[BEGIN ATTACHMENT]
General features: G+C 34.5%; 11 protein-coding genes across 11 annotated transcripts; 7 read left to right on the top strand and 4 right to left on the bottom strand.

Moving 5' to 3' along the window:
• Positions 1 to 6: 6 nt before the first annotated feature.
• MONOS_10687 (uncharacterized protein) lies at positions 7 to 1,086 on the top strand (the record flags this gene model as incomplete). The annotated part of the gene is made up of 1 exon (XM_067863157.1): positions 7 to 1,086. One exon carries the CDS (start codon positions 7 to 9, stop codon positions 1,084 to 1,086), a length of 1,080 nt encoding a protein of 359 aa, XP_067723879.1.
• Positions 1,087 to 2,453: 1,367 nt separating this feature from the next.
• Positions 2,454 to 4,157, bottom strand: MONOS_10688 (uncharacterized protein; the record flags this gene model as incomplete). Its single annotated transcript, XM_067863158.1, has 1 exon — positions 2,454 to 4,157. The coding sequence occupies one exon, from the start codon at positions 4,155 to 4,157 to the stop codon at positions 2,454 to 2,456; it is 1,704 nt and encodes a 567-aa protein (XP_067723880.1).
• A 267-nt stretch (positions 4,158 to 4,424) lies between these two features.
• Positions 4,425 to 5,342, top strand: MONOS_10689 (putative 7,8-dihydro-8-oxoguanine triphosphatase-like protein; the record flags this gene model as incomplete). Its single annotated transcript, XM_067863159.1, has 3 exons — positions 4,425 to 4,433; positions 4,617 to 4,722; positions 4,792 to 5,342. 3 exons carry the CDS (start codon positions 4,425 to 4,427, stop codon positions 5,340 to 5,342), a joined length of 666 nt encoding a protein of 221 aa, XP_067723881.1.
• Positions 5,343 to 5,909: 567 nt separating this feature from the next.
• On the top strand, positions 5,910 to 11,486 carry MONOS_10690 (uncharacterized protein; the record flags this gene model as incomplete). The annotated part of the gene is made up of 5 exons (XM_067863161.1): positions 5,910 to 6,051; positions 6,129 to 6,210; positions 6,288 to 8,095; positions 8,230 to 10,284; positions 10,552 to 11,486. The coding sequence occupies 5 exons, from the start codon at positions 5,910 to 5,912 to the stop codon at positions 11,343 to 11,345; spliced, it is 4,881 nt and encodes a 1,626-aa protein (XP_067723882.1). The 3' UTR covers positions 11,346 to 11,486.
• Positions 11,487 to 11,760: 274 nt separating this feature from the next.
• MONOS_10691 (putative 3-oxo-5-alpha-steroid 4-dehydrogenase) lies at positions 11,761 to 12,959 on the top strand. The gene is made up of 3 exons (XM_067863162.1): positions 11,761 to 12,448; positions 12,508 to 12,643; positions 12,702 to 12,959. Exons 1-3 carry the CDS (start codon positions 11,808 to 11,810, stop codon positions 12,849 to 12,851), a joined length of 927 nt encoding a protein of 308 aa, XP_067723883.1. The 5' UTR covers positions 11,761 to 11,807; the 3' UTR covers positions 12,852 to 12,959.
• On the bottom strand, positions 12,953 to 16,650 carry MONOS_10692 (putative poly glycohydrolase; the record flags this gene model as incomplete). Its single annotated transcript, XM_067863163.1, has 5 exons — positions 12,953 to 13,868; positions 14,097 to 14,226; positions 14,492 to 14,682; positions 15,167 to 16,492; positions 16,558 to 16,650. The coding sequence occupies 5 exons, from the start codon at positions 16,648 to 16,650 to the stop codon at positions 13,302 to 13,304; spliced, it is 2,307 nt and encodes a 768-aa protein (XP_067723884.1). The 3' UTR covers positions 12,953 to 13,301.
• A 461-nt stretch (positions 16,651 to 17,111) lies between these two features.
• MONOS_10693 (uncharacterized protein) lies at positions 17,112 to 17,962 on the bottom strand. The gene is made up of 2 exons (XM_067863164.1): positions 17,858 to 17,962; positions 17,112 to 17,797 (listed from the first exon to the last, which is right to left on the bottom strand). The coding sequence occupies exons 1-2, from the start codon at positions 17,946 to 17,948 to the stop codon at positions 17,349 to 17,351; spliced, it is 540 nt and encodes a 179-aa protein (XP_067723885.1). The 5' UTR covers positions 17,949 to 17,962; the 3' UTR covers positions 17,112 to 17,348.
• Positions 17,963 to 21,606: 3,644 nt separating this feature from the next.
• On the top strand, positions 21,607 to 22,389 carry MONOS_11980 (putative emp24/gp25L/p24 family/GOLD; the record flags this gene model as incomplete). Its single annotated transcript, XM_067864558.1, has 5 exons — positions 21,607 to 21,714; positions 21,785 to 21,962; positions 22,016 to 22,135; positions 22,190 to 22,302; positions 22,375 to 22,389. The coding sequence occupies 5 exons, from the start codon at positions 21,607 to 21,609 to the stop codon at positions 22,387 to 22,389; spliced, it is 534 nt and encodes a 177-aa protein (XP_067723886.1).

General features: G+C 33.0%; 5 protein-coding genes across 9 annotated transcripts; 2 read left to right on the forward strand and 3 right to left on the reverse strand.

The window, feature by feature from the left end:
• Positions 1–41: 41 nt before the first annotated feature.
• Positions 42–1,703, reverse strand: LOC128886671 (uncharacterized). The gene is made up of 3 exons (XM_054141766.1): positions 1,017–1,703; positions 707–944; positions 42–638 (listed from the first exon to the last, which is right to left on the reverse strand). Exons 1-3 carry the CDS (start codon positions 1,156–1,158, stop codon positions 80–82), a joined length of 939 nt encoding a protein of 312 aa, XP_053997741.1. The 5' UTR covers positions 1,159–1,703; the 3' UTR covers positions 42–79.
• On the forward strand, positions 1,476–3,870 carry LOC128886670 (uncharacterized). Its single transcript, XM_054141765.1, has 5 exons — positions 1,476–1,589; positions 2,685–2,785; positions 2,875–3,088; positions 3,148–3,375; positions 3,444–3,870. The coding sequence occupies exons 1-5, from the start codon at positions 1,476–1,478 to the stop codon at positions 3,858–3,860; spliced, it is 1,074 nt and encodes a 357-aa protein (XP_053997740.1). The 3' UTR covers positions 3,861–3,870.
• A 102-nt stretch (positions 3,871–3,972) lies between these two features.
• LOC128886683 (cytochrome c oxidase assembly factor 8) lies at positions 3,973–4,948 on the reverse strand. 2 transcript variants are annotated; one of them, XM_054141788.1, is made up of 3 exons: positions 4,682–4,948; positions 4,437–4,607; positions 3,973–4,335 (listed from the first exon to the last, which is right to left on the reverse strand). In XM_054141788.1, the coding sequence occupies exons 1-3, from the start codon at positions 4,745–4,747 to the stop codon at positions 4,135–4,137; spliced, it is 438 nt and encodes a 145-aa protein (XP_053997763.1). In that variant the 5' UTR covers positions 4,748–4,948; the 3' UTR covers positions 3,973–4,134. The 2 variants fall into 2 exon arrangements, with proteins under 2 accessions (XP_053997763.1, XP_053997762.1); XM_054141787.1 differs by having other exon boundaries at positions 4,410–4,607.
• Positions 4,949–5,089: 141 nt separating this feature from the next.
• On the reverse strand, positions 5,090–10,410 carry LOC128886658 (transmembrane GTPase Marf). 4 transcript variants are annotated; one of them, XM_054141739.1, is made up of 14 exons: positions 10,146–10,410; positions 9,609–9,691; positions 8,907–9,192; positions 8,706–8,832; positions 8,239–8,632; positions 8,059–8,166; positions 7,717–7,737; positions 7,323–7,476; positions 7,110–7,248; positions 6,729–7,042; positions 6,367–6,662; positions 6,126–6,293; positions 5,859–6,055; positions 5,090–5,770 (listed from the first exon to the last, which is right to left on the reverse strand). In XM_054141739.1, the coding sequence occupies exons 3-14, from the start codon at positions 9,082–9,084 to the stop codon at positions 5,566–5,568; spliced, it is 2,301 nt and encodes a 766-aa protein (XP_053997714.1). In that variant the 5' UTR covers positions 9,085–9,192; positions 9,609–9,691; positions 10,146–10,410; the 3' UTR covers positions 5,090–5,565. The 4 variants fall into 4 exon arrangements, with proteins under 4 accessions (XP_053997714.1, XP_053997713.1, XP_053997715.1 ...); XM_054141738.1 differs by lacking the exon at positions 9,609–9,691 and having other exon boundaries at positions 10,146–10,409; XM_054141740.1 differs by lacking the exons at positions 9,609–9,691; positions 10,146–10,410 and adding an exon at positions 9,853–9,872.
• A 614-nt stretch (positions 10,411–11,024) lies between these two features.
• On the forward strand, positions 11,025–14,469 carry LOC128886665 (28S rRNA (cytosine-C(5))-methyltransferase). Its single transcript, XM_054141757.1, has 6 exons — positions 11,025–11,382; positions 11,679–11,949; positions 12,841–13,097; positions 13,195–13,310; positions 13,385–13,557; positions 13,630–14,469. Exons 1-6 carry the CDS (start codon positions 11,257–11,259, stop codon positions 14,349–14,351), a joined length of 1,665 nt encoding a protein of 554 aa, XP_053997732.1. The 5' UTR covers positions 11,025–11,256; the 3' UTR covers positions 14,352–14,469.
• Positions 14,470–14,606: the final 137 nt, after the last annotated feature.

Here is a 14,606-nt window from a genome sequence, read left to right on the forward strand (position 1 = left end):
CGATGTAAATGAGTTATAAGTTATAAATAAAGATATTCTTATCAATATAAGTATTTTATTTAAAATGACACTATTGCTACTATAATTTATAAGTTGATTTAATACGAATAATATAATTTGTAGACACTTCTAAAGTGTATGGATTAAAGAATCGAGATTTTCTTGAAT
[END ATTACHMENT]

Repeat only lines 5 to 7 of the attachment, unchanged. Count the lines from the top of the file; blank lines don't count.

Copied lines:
• Positions 1,087 to 2,453: 1,367 nt separating this feature from the next.
• Positions 2,454 to 4,157, bottom strand: MONOS_10688 (uncharacterized protein; the record flags this gene model as incomplete). Its single annotated transcript, XM_067863158.1, has 1 exon — positions 2,454 to 4,157. The coding sequence occupies one exon, from the start codon at positions 4,155 to 4,157 to the stop codon at positions 2,454 to 2,456; it is 1,704 nt and encodes a 567-aa protein (XP_067723880.1).
• A 267-nt stretch (positions 4,158 to 4,424) lies between these two features.